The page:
to be loaded on the trains for shipment.
Willcox shipped more cattle from the open range than anywhere in the country
and was called the Cattle Capital of the Nation.
A typical amount would be 25,000 head shipped from here from January to June.
45. The first school house.
In 1893, the principal left town in a hurry
after being hanged in effigy from the telegraph pole.
He had seduced and fathered a child with a 15-year-old student,
the daughter of Mr. King the postmaster.
The law found him in Texas and on the way back,
they heard that there were 50 men waiting in Willcox
at the depot to hang him as soon as he arrived.
So, they took him off the train about a mile from town
and walked him in to the Willcox Hotel.
It took six men to guard his room that night.
They had his hearing early the next day
and by the time the angry crowd arrived,
the deputy already had him on the way to jail in Tombstone.
46. Willcox was a pretty rough place.
At one time there were nine saloons on Railroad Avenue.
Shootings were a common occurrence.
In 1895, Grant Wheeler and Joe George robbed the train on the dry lake.
They used bags of Mexican silver dollars from the first safe
to weight down the Wells Fargo safe.
When they blew that safe, over 18,000 coins went through the roof,
all over the lakebed, imbedding in the railroad car and telegraph poles.
Later, Grant Wheeler shot himself to avoid capture.
47. In 1897, Burt Alvord was hired as constable to clean up the town.
His father was a judge in Tombstone.
Everyone was pleased with his work until he and his deputy
Bill Downing and their gang robbed the train at Cochise in 1899.
They got away with it the first time as they were the posse and couldn’t find any tracks.
They robbed the train at Fairbank about six months later.
One of the gang named Three-Fingered Jack was shot and couldn’t ride.
The others left him to die, so he told who his partners were.
The Sheriff came to Willcox and our constable was arrested as the mastermind.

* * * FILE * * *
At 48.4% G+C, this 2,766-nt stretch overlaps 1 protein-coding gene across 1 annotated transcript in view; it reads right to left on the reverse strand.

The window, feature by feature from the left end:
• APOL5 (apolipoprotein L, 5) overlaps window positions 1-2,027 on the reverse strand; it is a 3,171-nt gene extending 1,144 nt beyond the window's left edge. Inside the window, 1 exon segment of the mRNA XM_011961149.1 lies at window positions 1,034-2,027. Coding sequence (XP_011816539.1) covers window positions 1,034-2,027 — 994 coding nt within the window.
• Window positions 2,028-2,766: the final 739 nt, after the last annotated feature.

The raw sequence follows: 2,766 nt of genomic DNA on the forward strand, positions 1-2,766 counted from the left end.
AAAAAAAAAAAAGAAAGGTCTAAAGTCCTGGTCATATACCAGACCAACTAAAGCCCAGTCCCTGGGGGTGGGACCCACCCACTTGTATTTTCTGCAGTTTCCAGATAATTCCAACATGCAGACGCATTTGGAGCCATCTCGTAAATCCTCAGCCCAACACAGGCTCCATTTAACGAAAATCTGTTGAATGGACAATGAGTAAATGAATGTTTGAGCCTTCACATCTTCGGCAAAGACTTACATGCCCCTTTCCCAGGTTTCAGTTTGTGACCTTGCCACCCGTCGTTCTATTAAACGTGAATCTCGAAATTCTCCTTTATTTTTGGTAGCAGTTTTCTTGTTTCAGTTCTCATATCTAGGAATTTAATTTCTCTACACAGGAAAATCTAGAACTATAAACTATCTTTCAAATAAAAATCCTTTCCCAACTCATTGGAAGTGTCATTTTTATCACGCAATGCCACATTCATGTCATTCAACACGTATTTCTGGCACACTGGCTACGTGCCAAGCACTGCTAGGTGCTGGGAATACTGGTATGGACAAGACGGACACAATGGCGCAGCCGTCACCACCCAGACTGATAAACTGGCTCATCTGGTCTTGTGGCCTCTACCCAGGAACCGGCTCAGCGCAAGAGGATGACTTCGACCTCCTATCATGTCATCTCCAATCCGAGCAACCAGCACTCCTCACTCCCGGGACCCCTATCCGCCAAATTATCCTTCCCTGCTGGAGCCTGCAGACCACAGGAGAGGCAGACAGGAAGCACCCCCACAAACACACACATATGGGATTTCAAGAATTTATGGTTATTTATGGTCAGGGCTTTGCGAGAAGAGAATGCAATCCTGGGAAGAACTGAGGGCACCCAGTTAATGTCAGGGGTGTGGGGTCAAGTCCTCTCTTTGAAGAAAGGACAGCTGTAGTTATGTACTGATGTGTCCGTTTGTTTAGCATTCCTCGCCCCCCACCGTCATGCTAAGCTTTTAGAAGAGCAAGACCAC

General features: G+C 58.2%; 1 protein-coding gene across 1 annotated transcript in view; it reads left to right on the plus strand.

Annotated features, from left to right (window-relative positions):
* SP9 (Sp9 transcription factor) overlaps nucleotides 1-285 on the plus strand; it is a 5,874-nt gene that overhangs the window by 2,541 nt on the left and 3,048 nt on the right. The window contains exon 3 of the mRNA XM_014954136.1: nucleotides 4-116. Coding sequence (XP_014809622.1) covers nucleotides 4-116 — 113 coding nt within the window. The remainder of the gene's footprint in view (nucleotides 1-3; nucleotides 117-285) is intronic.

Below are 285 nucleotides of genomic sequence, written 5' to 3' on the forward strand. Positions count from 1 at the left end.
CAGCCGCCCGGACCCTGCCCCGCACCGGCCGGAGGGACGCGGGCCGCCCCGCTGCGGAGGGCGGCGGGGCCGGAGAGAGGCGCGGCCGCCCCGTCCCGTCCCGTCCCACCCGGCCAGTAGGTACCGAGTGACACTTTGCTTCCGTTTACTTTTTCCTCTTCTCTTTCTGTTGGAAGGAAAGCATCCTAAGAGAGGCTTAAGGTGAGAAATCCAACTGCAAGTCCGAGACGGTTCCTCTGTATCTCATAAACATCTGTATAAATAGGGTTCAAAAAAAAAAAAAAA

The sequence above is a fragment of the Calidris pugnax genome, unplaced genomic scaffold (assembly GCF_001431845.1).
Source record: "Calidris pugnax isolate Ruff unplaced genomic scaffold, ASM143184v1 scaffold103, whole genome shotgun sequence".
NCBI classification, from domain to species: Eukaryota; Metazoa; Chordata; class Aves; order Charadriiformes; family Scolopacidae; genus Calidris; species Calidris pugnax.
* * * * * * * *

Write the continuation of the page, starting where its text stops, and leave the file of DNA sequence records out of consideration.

After Bill Downing served his time, he came back to Willcox,
owned the Free and Easy Saloon in the red light district, where the churches are now.
In 1892 there were 43 girls in the red light district.
Bill beat up one of the women,
and Arizona Ranger Billy Speed came to arrest Bill Downing.
People in the saloon told Bill not to take his gun
as he would be shot for going for his gun.
When they met on the street, Billy Speed still shot Bill Downing
for “going for his gun” even though he was not armed.
The Arizona Range News reported,
“I hear Billy Speed killed Bill Downing on Tuesday.
What was the complaint?” “No complaint – everybody’s satisfied.”
HISTORY OF WILLCOX I
By Kathy Klump
HISTORY OF WILLCOX II
By Kathy Klump
HISTORY OF WILLCOX III
By Kathy Klump
MEET KATHY KLUMP
2. Goodie Bag
3. Journey and Arrival
4. Exploring Willcox
5. Huckster Room
7. Exploring Willcox II
8. Fort Grant I
9. Fort Grant II
10. Fort Grant III
11. Wind Up
12. Rex Allen Museum
13. Marty Robbins Museum
14. Chiricahua Museum
15. Billy the Kid
16. Willcox History I
17. Willcox History II
18. Willcox History III
19. Meet Kathy Klump
20. ERB at Fort Grant
Visit our thousands of other sites at:
BILL AND SUE-ON HILLMAN ECLECTIC STUDIO
ERB Text, ERB Images and Tarzan® are ©Edgar Rice Burroughs, Inc.- All Rights Reserved.
All Original Work ©1996-2019 by Bill Hillman and/or Contributing Authors/Owners
No part of this web site may be reproduced without permission from the respective owners.